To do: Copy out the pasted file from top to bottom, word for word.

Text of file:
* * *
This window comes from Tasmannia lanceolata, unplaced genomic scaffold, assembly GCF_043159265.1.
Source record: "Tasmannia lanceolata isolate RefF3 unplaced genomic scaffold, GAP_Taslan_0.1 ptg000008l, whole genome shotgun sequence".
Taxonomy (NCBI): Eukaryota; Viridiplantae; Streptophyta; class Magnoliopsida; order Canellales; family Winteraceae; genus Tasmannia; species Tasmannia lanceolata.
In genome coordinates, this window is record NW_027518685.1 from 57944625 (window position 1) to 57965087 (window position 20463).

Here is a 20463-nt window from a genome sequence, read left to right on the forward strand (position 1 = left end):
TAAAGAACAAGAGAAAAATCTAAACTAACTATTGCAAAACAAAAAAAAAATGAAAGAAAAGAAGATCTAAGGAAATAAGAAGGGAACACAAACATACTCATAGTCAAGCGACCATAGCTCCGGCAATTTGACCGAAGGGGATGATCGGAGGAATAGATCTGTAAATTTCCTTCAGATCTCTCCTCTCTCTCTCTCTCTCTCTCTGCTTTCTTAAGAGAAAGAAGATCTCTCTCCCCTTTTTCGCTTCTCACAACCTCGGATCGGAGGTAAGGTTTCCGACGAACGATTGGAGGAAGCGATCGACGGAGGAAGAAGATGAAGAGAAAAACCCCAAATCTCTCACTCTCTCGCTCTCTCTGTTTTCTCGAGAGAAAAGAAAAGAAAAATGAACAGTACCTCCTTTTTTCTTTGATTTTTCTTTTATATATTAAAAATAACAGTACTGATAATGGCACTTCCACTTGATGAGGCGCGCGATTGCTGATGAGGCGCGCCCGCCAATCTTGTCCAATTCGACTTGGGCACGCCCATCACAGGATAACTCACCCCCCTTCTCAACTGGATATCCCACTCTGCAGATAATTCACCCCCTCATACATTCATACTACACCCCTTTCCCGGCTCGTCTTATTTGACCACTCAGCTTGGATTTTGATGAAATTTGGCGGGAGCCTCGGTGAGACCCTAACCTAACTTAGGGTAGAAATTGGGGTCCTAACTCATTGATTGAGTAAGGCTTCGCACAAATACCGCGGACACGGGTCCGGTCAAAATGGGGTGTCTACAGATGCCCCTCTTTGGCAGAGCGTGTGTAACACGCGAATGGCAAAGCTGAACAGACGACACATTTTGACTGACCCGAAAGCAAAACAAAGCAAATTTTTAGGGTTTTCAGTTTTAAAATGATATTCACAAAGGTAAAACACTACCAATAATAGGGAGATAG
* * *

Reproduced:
This window comes from Tasmannia lanceolata, unplaced genomic scaffold, assembly GCF_043159265.1.
Source record: "Tasmannia lanceolata isolate RefF3 unplaced genomic scaffold, GAP_Taslan_0.1 ptg000008l, whole genome shotgun sequence".
Taxonomy (NCBI): Eukaryota; Viridiplantae; Streptophyta; class Magnoliopsida; order Canellales; family Winteraceae; genus Tasmannia; species Tasmannia lanceolata.
In genome coordinates, this window is record NW_027518685.1 from 57944625 (window position 1) to 57965087 (window position 20463).

Here is a 20463-nt window from a genome sequence, read left to right on the forward strand (position 1 = left end):
TAAAGAACAAGAGAAAAATCTAAACTAACTATTGCAAAACAAAAAAAAAATGAAAGAAAAGAAGATCTAAGGAAATAAGAAGGGAACACAAACATACTCATAGTCAAGCGACCATAGCTCCGGCAATTTGACCGAAGGGGATGATCGGAGGAATAGATCTGTAAATTTCCTTCAGATCTCTCCTCTCTCTCTCTCTCTCTCTCTGCTTTCTTAAGAGAAAGAAGATCTCTCTCCCCTTTTTCGCTTCTCACAACCTCGGATCGGAGGTAAGGTTTCCGACGAACGATTGGAGGAAGCGATCGACGGAGGAAGAAGATGAAGAGAAAAACCCCAAATCTCTCACTCTCTCGCTCTCTCTGTTTTCTCGAGAGAAAAGAAAAGAAAAATGAACAGTACCTCCTTTTTTCTTTGATTTTTCTTTTATATATTAAAAATAACAGTACTGATAATGGCACTTCCACTTGATGAGGCGCGCGATTGCTGATGAGGCGCGCCCGCCAATCTTGTCCAATTCGACTTGGGCACGCCCATCACAGGATAACTCACCCCCCTTCTCAACTGGATATCCCACTCTGCAGATAATTCACCCCCTCATACATTCATACTACACCCCTTTCCCGGCTCGTCTTATTTGACCACTCAGCTTGGATTTTGATGAAATTTGGCGGGAGCCTCGGTGAGACCCTAACCTAACTTAGGGTAGAAATTGGGGTCCTAACTCATTGATTGAGTAAGGCTTCGCACAAATACCGCGGACACGGGTCCGGTCAAAATGGGGTGTCTACAGATGCCCCTCTTTGGCAGAGCGTGTGTAACACGCGAATGGCAAAGCTGAACAGACGACACATTTTGACTGACCCGAAAGCAAAACAAAGCAAATTTTTAGGGTTTTCAGTTTTAAAATGATATTCACAAAGGTAAAACACTACCAATAATAGGGAGATAG